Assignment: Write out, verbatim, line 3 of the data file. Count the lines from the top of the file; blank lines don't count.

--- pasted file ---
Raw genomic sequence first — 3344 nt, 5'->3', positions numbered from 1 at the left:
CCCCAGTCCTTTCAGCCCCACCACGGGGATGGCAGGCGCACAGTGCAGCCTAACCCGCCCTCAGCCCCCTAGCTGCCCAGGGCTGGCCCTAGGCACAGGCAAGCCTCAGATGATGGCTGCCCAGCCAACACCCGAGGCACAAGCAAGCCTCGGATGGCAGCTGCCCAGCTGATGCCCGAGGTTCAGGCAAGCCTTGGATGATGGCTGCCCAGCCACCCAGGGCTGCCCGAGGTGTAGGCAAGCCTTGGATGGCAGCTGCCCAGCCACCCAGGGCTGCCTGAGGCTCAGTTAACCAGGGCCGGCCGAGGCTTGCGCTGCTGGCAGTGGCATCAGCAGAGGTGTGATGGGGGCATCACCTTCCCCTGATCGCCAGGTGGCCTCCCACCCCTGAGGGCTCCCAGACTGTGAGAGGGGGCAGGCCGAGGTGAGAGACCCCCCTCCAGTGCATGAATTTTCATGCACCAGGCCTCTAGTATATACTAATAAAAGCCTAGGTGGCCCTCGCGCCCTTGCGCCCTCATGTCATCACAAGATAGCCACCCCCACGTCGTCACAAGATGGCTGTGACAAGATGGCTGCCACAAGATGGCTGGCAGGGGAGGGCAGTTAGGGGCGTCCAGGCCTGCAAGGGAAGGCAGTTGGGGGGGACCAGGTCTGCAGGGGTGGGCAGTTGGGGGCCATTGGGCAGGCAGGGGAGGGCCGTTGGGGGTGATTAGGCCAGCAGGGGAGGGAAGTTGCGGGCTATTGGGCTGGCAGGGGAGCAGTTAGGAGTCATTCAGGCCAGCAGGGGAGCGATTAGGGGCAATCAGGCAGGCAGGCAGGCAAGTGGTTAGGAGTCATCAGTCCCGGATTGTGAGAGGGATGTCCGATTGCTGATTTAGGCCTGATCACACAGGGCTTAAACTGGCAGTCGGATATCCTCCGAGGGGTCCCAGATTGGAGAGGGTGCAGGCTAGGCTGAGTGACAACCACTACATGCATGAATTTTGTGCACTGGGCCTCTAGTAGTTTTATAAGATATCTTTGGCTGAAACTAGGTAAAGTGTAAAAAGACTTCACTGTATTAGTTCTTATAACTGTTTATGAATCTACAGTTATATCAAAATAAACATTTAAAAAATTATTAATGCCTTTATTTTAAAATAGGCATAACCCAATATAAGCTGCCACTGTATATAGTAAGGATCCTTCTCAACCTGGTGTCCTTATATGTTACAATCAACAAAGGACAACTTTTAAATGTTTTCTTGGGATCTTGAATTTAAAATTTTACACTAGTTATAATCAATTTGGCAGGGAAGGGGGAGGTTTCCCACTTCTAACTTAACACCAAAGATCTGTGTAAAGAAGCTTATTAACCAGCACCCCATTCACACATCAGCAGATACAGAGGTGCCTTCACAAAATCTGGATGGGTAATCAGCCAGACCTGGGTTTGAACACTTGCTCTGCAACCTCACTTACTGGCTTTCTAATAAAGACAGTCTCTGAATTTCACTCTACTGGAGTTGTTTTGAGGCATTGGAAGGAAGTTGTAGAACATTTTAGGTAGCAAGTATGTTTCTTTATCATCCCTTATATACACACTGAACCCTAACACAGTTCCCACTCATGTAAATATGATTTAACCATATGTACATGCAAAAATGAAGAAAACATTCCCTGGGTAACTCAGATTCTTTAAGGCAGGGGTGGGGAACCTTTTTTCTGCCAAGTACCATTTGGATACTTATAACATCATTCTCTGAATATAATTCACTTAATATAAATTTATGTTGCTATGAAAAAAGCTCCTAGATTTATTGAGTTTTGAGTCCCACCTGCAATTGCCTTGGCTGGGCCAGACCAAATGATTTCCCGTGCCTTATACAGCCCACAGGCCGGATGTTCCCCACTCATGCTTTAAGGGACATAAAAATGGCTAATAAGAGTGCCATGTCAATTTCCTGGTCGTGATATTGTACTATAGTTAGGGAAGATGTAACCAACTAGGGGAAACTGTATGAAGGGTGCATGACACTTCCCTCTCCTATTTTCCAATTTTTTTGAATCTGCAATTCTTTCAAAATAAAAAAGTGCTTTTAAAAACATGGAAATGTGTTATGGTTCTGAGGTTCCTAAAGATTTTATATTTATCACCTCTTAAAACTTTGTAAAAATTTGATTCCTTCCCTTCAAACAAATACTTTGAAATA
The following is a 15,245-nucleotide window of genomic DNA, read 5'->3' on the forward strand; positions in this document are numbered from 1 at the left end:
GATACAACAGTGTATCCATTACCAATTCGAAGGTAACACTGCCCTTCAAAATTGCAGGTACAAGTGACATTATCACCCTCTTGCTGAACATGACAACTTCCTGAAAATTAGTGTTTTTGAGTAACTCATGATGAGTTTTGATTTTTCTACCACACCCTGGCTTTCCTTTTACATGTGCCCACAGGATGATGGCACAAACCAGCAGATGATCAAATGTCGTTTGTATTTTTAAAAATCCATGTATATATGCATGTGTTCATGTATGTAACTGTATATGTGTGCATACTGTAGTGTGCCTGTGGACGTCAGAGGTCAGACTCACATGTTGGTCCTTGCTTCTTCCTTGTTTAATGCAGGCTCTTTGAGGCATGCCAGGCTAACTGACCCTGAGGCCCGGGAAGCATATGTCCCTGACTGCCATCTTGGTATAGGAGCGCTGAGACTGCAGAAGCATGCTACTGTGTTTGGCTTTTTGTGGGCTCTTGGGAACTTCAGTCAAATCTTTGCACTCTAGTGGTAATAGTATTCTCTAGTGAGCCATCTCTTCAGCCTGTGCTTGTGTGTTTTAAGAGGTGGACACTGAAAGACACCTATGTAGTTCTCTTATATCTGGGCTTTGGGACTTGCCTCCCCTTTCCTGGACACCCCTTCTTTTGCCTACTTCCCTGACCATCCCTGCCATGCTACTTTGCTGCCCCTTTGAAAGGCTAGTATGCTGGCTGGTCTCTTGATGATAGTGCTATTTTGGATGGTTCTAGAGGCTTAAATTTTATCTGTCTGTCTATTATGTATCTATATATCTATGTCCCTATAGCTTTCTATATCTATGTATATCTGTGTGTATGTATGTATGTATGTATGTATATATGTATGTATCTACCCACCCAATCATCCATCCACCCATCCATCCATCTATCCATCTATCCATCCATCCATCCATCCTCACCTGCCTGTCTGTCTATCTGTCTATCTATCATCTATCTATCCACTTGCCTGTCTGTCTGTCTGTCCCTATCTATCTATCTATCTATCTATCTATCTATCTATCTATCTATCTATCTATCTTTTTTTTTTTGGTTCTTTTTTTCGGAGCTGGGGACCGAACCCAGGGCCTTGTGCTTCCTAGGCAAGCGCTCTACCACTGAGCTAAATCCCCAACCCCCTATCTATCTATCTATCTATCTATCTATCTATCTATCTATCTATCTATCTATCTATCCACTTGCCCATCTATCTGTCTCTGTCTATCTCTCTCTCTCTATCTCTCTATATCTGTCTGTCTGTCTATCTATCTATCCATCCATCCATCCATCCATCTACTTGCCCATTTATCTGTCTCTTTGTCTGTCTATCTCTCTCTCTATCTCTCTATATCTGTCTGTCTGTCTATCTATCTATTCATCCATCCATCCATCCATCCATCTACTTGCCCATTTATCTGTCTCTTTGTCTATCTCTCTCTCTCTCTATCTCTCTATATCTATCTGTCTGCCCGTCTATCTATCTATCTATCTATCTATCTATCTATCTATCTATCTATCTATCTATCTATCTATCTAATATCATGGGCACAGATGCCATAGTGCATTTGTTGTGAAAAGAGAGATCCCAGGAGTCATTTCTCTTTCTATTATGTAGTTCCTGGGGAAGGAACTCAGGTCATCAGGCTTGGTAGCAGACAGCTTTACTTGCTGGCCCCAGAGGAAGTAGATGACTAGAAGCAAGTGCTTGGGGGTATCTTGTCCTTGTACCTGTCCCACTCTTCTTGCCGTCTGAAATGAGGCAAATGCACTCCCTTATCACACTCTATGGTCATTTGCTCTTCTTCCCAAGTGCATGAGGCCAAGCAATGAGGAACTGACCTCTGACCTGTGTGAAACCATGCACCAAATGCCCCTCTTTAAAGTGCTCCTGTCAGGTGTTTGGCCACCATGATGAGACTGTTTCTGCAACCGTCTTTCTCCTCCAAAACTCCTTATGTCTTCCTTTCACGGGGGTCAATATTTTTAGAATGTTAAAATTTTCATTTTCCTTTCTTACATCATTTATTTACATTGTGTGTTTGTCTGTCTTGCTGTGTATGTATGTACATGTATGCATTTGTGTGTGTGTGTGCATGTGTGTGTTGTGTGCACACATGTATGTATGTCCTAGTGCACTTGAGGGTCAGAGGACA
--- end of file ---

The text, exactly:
The following is a 15,245-nucleotide window of genomic DNA, read 5'->3' on the forward strand; positions in this document are numbered from 1 at the left end: